There is still a lot to discover as far as Hungarian cartoons are concerned and the 2nd part of this series comes up with further popular cartoons that many of you missed from our previous article. Similarly to the previously mentioned cartoons, the following ones can also wake up nostalgic feelings, and hopefully, you can recall some of your childhood memories, too. Are you ready for a magical journey in the world of cartoons? 🙂

Who would not remember the iconic short cartoon of The Rabbit with Checkered Ears or the adventures of The Little Fox? These stories are very easy to fall in love with and difficult to forget. They are full of characters the appeal of which is enduring to this day and the lesson the cartoons teach is important to keep in mind even today. Still, as an adult, it is a great pleasure to rewatch some of their episodes or familiarise your kids with your beloved childhood cartoons. If you are interested in getting to know more about the ones mentioned above together with Waterspider-Wonderspider, Kukori and Kotkoda, and Mekk Elek, join us in a journey back in time!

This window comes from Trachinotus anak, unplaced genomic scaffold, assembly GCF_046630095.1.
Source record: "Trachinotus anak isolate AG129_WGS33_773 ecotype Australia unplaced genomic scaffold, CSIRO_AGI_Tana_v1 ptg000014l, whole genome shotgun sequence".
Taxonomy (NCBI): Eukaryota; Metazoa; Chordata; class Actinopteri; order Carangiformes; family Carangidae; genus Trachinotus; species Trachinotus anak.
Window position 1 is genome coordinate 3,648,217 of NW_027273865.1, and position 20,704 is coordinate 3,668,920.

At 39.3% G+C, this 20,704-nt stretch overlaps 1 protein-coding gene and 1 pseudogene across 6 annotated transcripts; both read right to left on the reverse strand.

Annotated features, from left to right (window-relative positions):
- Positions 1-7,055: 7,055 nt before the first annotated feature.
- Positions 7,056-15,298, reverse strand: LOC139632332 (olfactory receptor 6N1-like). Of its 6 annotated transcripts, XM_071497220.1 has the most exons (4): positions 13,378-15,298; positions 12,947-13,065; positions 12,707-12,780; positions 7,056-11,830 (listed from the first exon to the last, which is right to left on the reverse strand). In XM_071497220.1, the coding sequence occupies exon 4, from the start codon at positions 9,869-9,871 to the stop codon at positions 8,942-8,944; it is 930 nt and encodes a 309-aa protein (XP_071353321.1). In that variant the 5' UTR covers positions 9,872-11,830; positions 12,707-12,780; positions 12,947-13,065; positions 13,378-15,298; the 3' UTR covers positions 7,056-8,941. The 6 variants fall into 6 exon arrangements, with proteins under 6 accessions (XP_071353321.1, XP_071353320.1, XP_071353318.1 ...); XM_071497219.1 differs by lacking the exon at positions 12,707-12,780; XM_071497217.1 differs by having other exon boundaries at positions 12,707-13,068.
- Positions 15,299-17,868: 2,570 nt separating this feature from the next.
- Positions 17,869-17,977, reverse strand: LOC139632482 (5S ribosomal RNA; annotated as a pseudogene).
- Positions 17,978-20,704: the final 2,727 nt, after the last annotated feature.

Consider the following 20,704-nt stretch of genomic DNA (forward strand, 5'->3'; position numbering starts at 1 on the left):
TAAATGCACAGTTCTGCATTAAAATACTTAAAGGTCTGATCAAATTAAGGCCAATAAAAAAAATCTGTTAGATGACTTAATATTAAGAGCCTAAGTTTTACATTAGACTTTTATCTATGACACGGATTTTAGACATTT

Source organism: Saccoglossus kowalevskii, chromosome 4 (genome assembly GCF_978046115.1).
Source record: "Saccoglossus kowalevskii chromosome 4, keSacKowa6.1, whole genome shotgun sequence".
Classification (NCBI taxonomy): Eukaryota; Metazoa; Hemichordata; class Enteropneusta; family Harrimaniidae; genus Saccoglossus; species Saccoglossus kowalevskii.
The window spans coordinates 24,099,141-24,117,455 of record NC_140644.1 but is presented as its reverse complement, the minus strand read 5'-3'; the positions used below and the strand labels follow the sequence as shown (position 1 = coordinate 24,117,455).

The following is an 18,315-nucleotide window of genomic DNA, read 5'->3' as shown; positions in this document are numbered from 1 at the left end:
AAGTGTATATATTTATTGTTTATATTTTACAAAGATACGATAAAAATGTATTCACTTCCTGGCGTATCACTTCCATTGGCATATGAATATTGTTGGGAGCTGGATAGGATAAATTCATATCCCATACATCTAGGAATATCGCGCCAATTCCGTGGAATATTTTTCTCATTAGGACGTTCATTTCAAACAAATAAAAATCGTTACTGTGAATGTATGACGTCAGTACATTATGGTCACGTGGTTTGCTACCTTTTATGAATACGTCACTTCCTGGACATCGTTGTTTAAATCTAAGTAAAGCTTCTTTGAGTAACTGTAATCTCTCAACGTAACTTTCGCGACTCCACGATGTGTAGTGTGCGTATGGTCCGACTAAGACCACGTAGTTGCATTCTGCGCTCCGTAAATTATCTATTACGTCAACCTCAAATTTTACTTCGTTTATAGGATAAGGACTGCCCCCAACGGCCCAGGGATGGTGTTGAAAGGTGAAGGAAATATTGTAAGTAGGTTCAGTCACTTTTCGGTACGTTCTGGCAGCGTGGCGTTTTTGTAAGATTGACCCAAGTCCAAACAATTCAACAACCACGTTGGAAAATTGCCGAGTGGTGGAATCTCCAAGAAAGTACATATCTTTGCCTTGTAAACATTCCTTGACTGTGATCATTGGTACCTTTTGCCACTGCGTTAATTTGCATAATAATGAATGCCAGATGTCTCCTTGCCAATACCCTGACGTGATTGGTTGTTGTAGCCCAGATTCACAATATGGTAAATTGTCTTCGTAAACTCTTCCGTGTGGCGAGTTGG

1. Waterspider-Wonderspider

The Hungarian cartoon written by György Kertész was put onto the screen by Szabolcs Szabó, József Haui and Csaba Szombati Szabó and was broadcast between 1978-1988. Its main character is Vízipók (Waterspider), the diving bell spider, who lives in an underwater crystal castle. His best friends are the alga-picker sea snails, Ladybird, ants, bees, a bug and a weevil. As Origo.hu reports, the cartoon aimed to familiarise the kids with the world of insects and teach them not to be afraid of these creatures.

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The story is about Vízipók, who, unlike other spiders, does not live in dusty corners, but in a magical underwater castle where it spins its web. His friend, the always grumpy and incredulous Cross-Spider, is very much amazed by this fact. However, by getting to know him better, he realises that only because someone is different, he should not make a judgement and Vízipók can be a decent spider. The story became so successful that it was translated into English, German, Czech, Polish and Arabic languages as well.

2. Kukori and Kotkoda